Last week we got to take a peek at a map of the ADA-accessible stations on the NYC subway. The results were not pretty. Entire lines had be to stricken from the map because they had less than 2 accessible stops.
ADA-accessible stations have level platforms, and require no stairs to access the train. This usually means elevators for underground stations.
In New Jersey, we have made a decent amount of progress towards an accessibile rail system, but we’re nowhere near the finish line.
Here’s what the NJ Transit system looks like with only accessible stations:
Here’s the original map of the full system, for comparison.
- The Atlantic City Line is almost entirely ADA-accessibile (it was rebuilt in the 1980s), and the Northeast Corridor Line is pretty close to it. Only Jersey Avenue has low-level platforms.
- The Hoboken division lines (Morris & Essex, Montclair-Boonton, Pascack Valley, Main, and Bergen County Lines) have only intermittent accessible stops. When NJT took over these lines over 30 years ago, all of their platforms were low-level. A few stations have been upgraded since then.
- New light rail systems are all accessible. The HBLR and River Line use low floor cars that don’t require a step up from the platform.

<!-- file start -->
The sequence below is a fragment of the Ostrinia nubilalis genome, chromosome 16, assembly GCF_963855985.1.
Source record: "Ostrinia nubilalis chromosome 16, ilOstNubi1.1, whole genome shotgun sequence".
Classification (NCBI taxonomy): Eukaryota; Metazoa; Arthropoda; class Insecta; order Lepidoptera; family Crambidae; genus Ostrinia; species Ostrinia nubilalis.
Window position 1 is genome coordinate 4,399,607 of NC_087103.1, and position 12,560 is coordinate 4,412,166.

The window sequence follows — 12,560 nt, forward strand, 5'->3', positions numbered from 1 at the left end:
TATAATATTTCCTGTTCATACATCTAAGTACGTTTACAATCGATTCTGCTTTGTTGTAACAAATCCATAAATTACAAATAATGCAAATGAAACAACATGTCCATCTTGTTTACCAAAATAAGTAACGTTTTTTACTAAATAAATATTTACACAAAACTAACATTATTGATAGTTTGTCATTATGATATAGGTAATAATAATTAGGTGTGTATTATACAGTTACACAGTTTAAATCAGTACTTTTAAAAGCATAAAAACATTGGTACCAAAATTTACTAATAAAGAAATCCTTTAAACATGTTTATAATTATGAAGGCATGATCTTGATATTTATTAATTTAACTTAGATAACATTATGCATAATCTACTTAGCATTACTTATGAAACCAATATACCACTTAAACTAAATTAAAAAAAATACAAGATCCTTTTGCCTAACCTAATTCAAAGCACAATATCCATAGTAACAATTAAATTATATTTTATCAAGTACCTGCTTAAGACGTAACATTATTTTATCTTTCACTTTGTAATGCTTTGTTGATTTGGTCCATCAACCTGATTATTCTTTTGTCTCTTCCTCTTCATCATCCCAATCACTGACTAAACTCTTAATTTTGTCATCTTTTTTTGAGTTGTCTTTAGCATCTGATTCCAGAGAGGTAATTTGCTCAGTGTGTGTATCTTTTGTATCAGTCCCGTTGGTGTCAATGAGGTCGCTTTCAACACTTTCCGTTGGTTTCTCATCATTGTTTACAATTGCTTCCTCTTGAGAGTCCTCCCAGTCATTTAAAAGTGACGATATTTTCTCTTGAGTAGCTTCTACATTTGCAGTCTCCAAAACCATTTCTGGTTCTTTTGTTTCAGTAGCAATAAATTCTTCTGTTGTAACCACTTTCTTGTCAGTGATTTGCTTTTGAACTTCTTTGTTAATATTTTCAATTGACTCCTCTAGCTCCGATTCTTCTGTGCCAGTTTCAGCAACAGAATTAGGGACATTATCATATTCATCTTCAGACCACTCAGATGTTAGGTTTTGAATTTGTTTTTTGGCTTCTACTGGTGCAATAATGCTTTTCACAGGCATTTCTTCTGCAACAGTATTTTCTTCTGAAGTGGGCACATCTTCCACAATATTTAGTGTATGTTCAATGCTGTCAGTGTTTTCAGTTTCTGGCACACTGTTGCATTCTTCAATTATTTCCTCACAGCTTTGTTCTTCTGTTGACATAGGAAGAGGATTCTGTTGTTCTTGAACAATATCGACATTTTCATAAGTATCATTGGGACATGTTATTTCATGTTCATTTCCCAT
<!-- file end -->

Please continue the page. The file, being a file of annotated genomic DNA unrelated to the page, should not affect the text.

- The Newark City Subway, built in 1935, is only partially accessible, although the new extension to Broad Street Station is. Likewise, the PATH is not accessible at Harrison or Grove St.
- All of the major transfer points are accessible.
But fret not, my child. Progress is on the way. At of today, NJ Transit is slowly upgrading its stations to be more ADA-accessible.
We may never reach full accessibility. It’s hard to justify spending a million dollars on new platforms at low-ridership stations, like Peapack, which averages about 40 riders a day. When the LIRR upgraded to all high-level platforms in the 70s, they simply closed dozens of lesser-used stops.
On the raliroad side, high-level platforms are in the works at Perth Amboy, Lyndhurst, and a new infill station on the Bergen County line Wesmont. On the light rail side, NJT is working on accessibility improvements at Bloomfield Avenue and Davenport Avenue on the Newark Light Rail. And the Port Authority is working on accessibility at Grove Street and Harrison.
Onward, to ADA-compliance!